Guwahati: Union Minister of Information & Broadcasting Anurag Singh Thakur announced that the World’s largest film restoration project under the National Film Heritage Mission (NFHM) with a budget of Rs 363 crores was awarded on May 4, 2022, by the Ministry.
The restoration project now awarded is set to commence in full swing at the National Film Archive of India (NFAI). The Minister was in Pune to attend the review meeting of the organization.
Under National Film Heritage Mission, approximately 2,200 films will undergo restoration. The titles have been shortlisted by language-wise committees consisting of filmmakers, documentary filmmakers, film historians, producers etc. Eminent film personalities such as Aparna Sen, Shriram Raghavan, Anjali Menon and Vetrimaaran were part of the committees.
“National Film Heritage Mission in addition to restoration also involves the ongoing preservation processes of film condition assessment, preventive conservation and digitization, with the total allocated a budget of INR 597 crores, which is one of the world’s largest film preservation missions”, the Minister said.
Indian Cinema, which has been in existence for more than a hundred years now, holds a very unique place in the pantheon of world cinema. The restoration of Indian films will once again give a chance to the current and future generations to relive the glory of these films which have enamoured audiences for decades.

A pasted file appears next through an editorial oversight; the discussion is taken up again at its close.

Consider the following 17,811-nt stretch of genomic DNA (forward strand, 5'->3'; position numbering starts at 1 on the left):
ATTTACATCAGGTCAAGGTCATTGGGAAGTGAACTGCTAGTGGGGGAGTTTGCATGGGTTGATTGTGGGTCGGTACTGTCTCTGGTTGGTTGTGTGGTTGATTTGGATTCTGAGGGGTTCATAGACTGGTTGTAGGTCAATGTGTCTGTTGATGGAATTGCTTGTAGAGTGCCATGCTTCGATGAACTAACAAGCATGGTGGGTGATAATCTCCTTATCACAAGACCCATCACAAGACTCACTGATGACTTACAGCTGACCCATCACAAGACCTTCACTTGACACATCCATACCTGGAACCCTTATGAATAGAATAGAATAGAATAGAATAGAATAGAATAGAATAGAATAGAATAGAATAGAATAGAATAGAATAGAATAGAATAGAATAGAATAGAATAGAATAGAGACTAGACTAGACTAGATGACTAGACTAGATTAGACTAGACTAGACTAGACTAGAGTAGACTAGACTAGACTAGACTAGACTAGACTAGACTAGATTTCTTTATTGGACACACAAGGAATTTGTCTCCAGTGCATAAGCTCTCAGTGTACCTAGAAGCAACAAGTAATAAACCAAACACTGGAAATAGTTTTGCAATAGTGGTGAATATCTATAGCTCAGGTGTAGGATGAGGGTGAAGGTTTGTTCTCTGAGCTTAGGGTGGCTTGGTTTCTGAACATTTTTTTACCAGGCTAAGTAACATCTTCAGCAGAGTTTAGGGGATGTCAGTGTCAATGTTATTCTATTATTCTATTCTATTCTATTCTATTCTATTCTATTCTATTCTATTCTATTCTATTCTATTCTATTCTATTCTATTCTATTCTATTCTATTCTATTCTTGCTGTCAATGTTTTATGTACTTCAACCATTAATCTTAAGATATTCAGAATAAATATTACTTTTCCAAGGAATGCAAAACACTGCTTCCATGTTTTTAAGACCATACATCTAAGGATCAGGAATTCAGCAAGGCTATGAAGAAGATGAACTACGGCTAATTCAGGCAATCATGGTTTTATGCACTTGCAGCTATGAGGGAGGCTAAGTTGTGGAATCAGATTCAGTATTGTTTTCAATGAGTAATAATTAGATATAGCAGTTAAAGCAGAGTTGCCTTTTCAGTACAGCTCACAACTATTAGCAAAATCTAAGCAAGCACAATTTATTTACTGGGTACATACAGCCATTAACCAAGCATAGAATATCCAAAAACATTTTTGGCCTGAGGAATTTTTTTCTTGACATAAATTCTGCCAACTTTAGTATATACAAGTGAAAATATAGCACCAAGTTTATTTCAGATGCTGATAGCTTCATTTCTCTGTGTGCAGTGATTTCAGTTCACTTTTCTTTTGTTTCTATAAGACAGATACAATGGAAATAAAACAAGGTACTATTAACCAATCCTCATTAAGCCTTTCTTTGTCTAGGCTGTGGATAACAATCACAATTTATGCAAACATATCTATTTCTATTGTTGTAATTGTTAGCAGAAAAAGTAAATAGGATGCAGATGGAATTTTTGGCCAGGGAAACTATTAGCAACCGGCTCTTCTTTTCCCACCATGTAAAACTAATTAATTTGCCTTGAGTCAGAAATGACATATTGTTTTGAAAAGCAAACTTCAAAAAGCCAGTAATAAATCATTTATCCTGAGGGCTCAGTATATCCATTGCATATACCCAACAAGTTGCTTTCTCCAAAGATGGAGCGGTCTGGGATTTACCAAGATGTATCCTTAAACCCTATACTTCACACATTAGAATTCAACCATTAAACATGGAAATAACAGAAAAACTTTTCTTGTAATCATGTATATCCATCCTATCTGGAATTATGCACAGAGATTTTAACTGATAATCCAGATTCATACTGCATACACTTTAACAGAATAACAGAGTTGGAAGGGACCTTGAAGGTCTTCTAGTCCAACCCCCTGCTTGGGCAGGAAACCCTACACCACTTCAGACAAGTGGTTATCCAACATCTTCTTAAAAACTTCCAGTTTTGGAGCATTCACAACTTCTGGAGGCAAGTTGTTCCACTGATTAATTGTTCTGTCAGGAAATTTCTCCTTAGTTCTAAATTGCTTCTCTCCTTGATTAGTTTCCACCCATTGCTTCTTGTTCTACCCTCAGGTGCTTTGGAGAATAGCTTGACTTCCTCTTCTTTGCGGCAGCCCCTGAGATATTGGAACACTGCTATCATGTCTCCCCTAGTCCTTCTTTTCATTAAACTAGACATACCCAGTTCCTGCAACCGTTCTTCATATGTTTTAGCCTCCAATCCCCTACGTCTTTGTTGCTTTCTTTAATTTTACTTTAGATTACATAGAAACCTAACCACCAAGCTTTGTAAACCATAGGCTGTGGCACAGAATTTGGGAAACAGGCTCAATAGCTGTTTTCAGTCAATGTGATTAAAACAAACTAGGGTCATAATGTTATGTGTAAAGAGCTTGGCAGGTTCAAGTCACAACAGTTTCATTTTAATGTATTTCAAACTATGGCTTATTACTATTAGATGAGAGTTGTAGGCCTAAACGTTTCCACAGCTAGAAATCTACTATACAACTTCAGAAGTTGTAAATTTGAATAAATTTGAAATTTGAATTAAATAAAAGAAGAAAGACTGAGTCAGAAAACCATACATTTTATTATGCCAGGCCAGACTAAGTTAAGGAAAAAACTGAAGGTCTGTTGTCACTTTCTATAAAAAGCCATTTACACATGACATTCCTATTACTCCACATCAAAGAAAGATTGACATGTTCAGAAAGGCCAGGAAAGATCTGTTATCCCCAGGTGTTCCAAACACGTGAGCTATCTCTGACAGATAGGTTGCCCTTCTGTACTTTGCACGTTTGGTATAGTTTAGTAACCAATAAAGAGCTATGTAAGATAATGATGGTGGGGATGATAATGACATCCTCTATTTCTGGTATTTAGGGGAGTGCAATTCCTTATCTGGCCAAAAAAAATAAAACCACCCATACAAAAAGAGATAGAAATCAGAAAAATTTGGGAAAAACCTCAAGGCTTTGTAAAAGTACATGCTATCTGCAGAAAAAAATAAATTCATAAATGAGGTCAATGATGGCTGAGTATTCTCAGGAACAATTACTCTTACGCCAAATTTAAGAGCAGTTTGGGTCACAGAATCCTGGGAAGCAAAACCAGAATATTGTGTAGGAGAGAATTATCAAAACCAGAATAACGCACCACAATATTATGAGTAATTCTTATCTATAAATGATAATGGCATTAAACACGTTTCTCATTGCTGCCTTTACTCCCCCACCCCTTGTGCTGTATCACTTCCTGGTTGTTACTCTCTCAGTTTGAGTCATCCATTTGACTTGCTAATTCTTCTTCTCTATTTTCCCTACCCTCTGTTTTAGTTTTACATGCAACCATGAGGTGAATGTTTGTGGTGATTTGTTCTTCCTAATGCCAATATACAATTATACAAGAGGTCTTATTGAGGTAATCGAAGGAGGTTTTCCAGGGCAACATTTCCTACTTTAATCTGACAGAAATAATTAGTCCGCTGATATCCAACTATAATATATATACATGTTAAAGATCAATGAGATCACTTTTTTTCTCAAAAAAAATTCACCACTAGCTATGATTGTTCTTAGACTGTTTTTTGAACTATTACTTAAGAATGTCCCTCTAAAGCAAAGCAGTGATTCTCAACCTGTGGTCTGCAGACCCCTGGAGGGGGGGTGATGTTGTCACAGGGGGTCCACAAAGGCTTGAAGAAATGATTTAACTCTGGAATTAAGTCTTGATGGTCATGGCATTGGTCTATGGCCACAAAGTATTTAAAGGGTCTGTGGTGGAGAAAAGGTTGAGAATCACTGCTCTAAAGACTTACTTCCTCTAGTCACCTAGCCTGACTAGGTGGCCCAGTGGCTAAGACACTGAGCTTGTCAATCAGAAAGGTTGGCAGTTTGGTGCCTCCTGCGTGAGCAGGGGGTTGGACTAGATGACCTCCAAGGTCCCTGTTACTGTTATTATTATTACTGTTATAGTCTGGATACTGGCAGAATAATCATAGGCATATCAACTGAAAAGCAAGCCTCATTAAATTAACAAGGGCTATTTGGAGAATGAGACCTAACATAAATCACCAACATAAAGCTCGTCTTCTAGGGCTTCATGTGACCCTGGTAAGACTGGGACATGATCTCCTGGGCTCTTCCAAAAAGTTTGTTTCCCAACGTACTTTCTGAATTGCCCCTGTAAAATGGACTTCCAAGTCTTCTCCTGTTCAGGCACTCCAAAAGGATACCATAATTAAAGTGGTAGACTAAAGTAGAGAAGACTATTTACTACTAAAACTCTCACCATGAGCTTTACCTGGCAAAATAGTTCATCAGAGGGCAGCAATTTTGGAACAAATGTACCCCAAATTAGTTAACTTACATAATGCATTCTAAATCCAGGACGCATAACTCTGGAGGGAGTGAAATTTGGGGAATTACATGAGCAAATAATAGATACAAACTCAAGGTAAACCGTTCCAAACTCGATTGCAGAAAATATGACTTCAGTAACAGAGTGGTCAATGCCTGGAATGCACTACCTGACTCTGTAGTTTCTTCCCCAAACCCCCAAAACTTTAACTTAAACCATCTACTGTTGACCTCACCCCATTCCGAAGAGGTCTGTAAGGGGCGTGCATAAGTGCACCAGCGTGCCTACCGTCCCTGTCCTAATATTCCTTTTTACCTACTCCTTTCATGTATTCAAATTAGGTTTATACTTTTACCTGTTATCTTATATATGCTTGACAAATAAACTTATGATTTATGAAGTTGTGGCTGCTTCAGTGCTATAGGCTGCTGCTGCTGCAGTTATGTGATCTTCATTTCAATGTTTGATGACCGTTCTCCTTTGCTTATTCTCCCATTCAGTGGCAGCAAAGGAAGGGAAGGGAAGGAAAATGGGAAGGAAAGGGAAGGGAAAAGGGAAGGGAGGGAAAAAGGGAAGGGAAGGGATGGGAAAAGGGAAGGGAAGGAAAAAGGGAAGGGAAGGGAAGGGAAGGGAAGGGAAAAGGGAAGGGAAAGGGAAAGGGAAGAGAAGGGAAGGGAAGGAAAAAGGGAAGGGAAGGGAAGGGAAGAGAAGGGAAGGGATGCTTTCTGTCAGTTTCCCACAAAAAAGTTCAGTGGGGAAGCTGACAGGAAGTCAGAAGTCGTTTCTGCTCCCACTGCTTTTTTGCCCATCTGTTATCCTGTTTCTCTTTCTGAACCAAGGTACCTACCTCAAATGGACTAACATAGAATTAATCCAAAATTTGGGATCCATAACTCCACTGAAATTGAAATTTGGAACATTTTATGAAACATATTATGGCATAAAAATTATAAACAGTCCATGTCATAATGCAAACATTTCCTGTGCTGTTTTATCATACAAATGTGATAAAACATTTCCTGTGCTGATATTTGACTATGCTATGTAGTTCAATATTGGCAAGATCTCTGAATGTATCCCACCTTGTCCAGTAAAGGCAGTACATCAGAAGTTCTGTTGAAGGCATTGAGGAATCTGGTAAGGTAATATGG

In the interim, NFAI undertook the restoration of 10 prestigious Satyajit Ray films which will be subsequently showcased at various International Film Festivals. Of which, Pratidwandi has been selected by Cannes to premiere in the Cannes Classics Section of the 2022 edition.
A restored version of G Aravindan’s 1978 Malayalam film Thampi which will be showcased at Restoration World Premieres in Cannes by the Film Heritage Foundation, is also being collaborated for preservation with NFAI.
Beyond Satyajit Ray films, feature films as diverse as ‘Neelakuyil’ (Malayalam) and ‘Do Aakhein Barah Haath’ (Hindi) will also be covered. Extremely important shorts and documentaries from the collection of NFAI, Films Division and other rare materials, including pre-independence, will also be restored as they capture the growth of India like no other.
The process involves frame-to-frame digital and semi-automated manual picture and sound restoration from the best surviving source material. The source negative/print will be scanned at 4K to .dpx files, which will be then digitally restored.
The damages including scratches, dirt and abrasions in every frame of the picture negative will be cleaned during the restoration process. The sound is also restored in a process similar to the picture restoration procedure.
The numerous pops, hisses, crackles and distortions on the sound negative will be digitally removed. After restoration, the digital picture files will be colour graded(DI process) and balanced to achieve the look of the film at the time of the original release.